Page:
Janet Clarke, president of the British Dental Association, said some parents believe the health of their children’s milk teeth is not important. In an article in the Times, she said: “A lot of people think that baby teeth don't matter but they are hugely mistaken. Children can have severe pain in milk teeth, which then have to be removed. Because baby teeth hold a space open for adult teeth to come through, if they have decaying or removed teeth, that space gets smaller and there isn't enough room. This can lead to growth problems later, and mean that they have to wear a brace.”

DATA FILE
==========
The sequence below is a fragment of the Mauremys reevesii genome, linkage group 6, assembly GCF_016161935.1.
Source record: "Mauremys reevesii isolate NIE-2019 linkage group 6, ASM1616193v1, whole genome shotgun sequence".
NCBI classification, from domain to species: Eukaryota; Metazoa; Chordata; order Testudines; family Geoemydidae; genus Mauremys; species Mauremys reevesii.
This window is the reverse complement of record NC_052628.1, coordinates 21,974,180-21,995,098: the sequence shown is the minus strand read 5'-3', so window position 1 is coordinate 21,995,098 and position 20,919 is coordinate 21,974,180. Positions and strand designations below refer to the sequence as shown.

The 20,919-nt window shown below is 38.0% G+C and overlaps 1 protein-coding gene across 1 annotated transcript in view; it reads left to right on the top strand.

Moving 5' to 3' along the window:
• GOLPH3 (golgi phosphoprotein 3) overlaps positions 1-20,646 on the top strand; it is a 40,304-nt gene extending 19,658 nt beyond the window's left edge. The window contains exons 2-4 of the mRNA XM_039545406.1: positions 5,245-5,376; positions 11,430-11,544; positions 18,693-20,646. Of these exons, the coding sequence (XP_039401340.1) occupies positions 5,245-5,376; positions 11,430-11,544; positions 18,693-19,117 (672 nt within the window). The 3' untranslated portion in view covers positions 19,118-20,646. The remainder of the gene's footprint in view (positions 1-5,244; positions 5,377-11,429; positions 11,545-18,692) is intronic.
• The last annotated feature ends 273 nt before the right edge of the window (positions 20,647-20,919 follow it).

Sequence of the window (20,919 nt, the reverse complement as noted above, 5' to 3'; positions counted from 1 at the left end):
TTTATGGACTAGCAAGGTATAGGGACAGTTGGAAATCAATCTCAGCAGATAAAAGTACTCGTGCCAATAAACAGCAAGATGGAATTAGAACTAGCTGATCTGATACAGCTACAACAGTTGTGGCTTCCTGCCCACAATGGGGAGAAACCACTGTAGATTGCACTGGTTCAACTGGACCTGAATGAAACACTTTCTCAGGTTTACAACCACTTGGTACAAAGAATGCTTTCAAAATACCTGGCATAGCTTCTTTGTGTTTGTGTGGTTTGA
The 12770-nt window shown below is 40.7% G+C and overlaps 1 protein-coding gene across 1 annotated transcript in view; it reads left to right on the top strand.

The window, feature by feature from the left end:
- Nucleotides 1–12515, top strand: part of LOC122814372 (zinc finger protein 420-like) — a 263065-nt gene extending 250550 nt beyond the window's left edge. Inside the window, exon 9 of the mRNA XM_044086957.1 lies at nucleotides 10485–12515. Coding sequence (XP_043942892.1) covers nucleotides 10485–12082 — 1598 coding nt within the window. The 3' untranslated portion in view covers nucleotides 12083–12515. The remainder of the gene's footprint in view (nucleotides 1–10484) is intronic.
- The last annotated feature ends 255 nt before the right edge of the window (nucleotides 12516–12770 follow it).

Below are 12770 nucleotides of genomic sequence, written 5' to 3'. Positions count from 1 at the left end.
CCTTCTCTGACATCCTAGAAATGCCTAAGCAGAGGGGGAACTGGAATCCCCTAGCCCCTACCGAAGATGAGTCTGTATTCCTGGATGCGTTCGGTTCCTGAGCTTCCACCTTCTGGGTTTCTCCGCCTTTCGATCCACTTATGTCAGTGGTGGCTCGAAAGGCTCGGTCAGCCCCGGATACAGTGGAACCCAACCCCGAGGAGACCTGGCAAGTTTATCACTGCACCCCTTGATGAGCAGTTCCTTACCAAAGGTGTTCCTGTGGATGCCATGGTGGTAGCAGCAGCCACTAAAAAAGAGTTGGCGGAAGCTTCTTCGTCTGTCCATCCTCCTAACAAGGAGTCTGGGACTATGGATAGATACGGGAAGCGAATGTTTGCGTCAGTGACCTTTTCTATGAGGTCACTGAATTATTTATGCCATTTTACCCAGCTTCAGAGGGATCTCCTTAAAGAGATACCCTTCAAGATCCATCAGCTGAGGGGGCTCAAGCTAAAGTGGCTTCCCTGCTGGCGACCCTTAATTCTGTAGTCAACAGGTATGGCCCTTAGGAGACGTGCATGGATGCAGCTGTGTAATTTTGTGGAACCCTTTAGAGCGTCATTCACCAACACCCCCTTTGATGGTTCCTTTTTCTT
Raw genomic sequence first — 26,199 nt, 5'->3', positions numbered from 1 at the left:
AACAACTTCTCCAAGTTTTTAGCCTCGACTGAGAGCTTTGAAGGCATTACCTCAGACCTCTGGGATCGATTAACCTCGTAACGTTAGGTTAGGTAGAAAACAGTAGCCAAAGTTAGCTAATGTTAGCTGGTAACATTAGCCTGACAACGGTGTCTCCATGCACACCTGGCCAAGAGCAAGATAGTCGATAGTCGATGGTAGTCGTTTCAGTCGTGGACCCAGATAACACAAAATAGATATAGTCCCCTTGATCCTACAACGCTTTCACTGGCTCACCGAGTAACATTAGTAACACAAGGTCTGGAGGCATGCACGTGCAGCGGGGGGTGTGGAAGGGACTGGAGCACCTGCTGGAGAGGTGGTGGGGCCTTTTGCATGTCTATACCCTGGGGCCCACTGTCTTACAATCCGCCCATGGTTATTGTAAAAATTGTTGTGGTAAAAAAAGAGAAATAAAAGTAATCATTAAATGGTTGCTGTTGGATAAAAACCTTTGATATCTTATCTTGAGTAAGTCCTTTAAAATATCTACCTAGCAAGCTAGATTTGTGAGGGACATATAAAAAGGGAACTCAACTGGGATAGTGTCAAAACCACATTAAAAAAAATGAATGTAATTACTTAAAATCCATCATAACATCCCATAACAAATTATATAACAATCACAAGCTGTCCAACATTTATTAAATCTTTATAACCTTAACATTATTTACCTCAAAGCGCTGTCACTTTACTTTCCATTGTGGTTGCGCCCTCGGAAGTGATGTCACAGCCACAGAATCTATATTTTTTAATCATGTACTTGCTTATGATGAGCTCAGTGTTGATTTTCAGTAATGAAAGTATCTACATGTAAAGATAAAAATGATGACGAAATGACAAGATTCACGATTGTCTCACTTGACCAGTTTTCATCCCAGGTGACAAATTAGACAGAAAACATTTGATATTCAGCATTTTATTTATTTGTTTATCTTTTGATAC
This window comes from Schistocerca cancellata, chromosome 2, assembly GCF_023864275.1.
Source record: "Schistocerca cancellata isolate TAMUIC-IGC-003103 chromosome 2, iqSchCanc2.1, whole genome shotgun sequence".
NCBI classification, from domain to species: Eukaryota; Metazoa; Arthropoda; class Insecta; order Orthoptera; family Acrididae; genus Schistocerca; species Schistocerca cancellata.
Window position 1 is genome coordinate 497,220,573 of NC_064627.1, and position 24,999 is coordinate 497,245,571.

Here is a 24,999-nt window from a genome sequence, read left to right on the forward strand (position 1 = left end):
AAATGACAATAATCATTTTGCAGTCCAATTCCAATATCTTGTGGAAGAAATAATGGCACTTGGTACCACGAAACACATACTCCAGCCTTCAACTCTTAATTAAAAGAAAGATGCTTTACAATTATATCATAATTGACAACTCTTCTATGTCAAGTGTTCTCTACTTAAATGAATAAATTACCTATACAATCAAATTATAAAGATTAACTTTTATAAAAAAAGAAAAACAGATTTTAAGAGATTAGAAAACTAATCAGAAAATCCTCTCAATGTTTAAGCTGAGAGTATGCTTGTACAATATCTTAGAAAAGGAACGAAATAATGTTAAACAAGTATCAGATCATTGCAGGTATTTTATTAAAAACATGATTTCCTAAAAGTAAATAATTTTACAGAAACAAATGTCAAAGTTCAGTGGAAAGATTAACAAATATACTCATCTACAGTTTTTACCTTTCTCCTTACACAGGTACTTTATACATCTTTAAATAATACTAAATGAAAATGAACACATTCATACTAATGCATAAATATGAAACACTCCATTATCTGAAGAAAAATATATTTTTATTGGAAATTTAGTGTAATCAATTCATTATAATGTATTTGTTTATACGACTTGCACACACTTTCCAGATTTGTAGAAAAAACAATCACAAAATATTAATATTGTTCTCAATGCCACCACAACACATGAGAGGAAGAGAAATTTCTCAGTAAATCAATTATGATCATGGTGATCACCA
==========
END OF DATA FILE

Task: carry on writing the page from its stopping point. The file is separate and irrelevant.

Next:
Income level can also be a factor when seeking dental care for children. Figures published by the Audit Commission in February 2010 show that tooth decay is a greater problem in low income communities. Over 150,000 more children have decayed, missing and filled teeth in deprived areas compared with the rest of the country, a gap which has increased dramatically over the last ten years.

Lack of awareness is another factor. Chief Executive of the British Dental Health Foundation, Dr Nigel Carter, said: "Dental disease is the most common preventable childhood disease and good education at an early age can have a significant impact. Parents are very much responsible for helping their children to develop a good oral health routine and ensure regular visits to the dentist."

Future hope

Despite the gloomy figures, there have been concerted efforts in recent months to tackle the problem.